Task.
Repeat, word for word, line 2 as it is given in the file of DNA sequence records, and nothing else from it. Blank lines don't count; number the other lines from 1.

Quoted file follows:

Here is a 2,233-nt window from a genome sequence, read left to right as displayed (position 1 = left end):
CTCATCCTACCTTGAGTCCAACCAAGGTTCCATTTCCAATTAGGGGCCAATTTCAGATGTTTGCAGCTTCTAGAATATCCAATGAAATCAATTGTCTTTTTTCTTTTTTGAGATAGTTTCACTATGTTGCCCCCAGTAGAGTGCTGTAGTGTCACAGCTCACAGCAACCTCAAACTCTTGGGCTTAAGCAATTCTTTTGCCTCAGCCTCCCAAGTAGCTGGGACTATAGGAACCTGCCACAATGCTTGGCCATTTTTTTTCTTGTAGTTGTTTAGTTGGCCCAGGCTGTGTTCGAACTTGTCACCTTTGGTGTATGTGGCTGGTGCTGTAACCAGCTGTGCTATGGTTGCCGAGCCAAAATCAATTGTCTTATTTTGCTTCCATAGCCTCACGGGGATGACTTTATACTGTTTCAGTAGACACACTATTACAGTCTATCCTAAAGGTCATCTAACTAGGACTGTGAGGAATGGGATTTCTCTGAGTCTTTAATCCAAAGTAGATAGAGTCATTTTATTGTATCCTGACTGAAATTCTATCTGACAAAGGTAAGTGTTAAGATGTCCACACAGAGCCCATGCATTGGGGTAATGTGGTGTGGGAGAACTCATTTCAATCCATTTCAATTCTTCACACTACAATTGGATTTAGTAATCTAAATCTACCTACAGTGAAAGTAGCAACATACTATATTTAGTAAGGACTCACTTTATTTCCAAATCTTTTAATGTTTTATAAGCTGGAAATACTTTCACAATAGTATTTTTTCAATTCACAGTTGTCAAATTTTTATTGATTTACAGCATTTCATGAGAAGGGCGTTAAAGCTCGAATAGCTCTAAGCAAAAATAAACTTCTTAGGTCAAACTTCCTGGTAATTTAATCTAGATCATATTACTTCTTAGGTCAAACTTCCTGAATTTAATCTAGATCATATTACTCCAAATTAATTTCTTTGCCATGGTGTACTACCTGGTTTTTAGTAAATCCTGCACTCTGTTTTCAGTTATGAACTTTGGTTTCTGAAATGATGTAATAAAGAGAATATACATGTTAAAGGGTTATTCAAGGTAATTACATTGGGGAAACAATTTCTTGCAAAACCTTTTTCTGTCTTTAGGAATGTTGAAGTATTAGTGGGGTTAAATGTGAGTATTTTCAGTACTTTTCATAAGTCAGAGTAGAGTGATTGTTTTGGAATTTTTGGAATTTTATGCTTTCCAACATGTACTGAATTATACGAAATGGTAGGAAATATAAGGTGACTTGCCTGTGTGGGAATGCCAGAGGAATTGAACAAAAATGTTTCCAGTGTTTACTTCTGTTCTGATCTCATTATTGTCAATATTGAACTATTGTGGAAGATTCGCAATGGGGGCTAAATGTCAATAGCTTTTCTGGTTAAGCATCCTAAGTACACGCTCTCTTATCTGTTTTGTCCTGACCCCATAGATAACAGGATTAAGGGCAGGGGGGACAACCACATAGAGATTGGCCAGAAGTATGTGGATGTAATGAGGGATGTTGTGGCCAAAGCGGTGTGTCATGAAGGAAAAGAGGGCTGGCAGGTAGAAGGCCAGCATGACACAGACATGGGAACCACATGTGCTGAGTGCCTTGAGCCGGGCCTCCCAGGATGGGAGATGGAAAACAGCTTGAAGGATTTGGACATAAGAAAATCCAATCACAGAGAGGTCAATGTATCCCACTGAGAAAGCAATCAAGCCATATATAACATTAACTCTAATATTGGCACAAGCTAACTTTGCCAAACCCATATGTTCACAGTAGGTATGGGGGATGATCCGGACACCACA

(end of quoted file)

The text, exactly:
CTCATCCTACCTTGAGTCCAACCAAGGTTCCATTTCCAATTAGGGGCCAATTTCAGATGTTTGCAGCTTCTAGAATATCCAATGAAATCAATTGTCTTTTTTCTTTTTTGAGATAGTTTCACTATGTTGCCCCCAGTAGAGTGCTGTAGTGTCACAGCTCACAGCAACCTCAAACTCTTGGGCTTAAGCAATTCTTTTGCCTCAGCCTCCCAAGTAGCTGGGACTATAGGAACCTGCCACAATGCTTGGCCATTTTTTTTCTTGTAGTTGTTTAGTTGGCCCAGGCTGTGTTCGAACTTGTCACCTTTGGTGTATGTGGCTGGTGCTGTAACCAGCTGTGCTATGGTTGCCGAGCCAAAATCAATTGTCTTATTTTGCTTCCATAGCCTCACGGGGATGACTTTATACTGTTTCAGTAGACACACTATTACAGTCTATCCTAAAGGTCATCTAACTAGGACTGTGAGGAATGGGATTTCTCTGAGTCTTTAATCCAAAGTAGATAGAGTCATTTTATTGTATCCTGACTGAAATTCTATCTGACAAAGGTAAGTGTTAAGATGTCCACACAGAGCCCATGCATTGGGGTAATGTGGTGTGGGAGAACTCATTTCAATCCATTTCAATTCTTCACACTACAATTGGATTTAGTAATCTAAATCTACCTACAGTGAAAGTAGCAACATACTATATTTAGTAAGGACTCACTTTATTTCCAAATCTTTTAATGTTTTATAAGCTGGAAATACTTTCACAATAGTATTTTTTCAATTCACAGTTGTCAAATTTTTATTGATTTACAGCATTTCATGAGAAGGGCGTTAAAGCTCGAATAGCTCTAAGCAAAAATAAACTTCTTAGGTCAAACTTCCTGGTAATTTAATCTAGATCATATTACTTCTTAGGTCAAACTTCCTGAATTTAATCTAGATCATATTACTCCAAATTAATTTCTTTGCCATGGTGTACTACCTGGTTTTTAGTAAATCCTGCACTCTGTTTTCAGTTATGAACTTTGGTTTCTGAAATGATGTAATAAAGAGAATATACATGTTAAAGGGTTATTCAAGGTAATTACATTGGGGAAACAATTTCTTGCAAAACCTTTTTCTGTCTTTAGGAATGTTGAAGTATTAGTGGGGTTAAATGTGAGTATTTTCAGTACTTTTCATAAGTCAGAGTAGAGTGATTGTTTTGGAATTTTTGGAATTTTATGCTTTCCAACATGTACTGAATTATACGAAATGGTAGGAAATATAAGGTGACTTGCCTGTGTGGGAATGCCAGAGGAATTGAACAAAAATGTTTCCAGTGTTTACTTCTGTTCTGATCTCATTATTGTCAATATTGAACTATTGTGGAAGATTCGCAATGGGGGCTAAATGTCAATAGCTTTTCTGGTTAAGCATCCTAAGTACACGCTCTCTTATCTGTTTTGTCCTGACCCCATAGATAACAGGATTAAGGGCAGGGGGGACAACCACATAGAGATTGGCCAGAAGTATGTGGATGTAATGAGGGATGTTGTGGCCAAAGCGGTGTGTCATGAAGGAAAAGAGGGCTGGCAGGTAGAAGGCCAGCATGACACAGACATGGGAACCACATGTGCTGAGTGCCTTGAGCCGGGCCTCCCAGGATGGGAGATGGAAAACAGCTTGAAGGATTTGGACATAAGAAAATCCAATCACAGAGAGGTCAATGTATCCCACTGAGAAAGCAATCAAGCCATATATAACATTAACTCTAATATTGGCACAAGCTAACTTTGCCAAACCCATATGTTCACAGTAGGTATGGGGGATGATCCGGACACCACA